The influence of 5ARi use on prostate tissue quality is known to alter the glandular-to-stromal ratio and reduce the volume of overall glandular tissue [26, 27]. For this reason, hypothetically, long-term 5ARi use might increase the prostate fibrous content, which could lead to more difficult enucleation. However, Sandfeldt et al.  found that blood loss volume decreased during TURP after using finasteride for 3 months preoperatively. This might decrease bleeding and positively effect visualization during surgery, leading to a faster enucleation rate. Nevertheless, in our study, we found that history of 5ARi use was not actually related to faster enucleation rate. Warner et al.  reported the influence of 5ARi use on HoLEP and found that it did not affect HoLEP operative times or outcomes, which is consistent with our study results. In the current study, we found no clear evidence of a relationship between overall HoLEP surgical time and 5ARi use.
We examined whether presence of “beach ball” and previous TURP would impact enucleation operative time. It is believed that beach balls are easy to enucleate relatively. However, multiple beach balls located diffusely in the peripheral edges of adenoma might cause difficult recognition of the dissection plane, and prolong the operative time. The factor of previous TURP might result in hard to identify the correct plane because of natural anatomical structure undermined. We assumed that each factor mentioned above might have a potential role in the prostatic tissue histological architecture and natural plane. Interestingly, neither previous TURP nor presence of beach ball during surgery had a notable effect on enucleation efficiency. Identification of factors associated with development of these difficult prostate tissues is worth studying in the future. We speculate that because of anticipated concerns regarding the effect of dense tissue or a complicated plane, surgeon's great surgical experience could reduce the effect of difficult recognition of the plane between the capsule and enucleated adenoma on overall operative time.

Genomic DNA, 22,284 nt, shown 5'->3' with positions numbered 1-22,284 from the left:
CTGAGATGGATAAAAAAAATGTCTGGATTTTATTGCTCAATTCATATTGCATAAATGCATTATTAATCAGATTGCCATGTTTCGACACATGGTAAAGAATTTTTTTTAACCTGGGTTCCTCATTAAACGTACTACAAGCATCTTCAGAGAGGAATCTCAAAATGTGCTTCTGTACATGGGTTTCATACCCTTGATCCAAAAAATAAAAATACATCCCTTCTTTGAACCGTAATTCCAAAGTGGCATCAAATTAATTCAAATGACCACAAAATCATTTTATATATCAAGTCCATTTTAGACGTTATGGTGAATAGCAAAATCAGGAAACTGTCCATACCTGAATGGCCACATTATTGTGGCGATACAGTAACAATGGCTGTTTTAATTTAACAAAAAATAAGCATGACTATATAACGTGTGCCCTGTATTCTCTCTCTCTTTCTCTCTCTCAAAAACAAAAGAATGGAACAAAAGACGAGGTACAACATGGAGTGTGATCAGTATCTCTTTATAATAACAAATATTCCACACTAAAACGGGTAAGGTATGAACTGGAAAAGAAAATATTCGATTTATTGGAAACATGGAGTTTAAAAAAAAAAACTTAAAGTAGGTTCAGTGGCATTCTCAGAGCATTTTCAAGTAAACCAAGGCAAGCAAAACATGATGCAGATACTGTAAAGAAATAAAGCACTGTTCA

In the current study, all complications after en bloc ‘no-touch’ HoLEP were evenly distributed among the groups according to the HoLEP specimen weight. A prospective larger randomized trial of 61 men with prostate sizes of 40–200 g was reported by Tan et al.  in which 30 and 31 patients underwent TURP had HoLEP, respectively. This randomized trial reported that mean Foley in-dwelling time and hospital stay were shorter in HoLEP than in TURP. Outcomes and complication rates were similar in both procedures. The above study supports the statement of Kuntz et al.  that HoLEP voiding improvement and perioperative morbidity are not based on prostate gland size. There were rather high range of enucleation time(up to 220 min) and morcellation time (up to 130 min) been noted in the present study. Although relative longer operation time, we didn’t divided procedure into stages or delayed morcellation, since we believe that this will ultimately accelerate patient recovery. No elevated urethral stricture rate in long operation time group of en bloc ‘no-touch’ HoLEP. At the time of the study, our en bloc ‘no-touch’ HoLEP method had been applied for only 1.5 years. Consequently, no long-term follow up data were practicable for interpretation.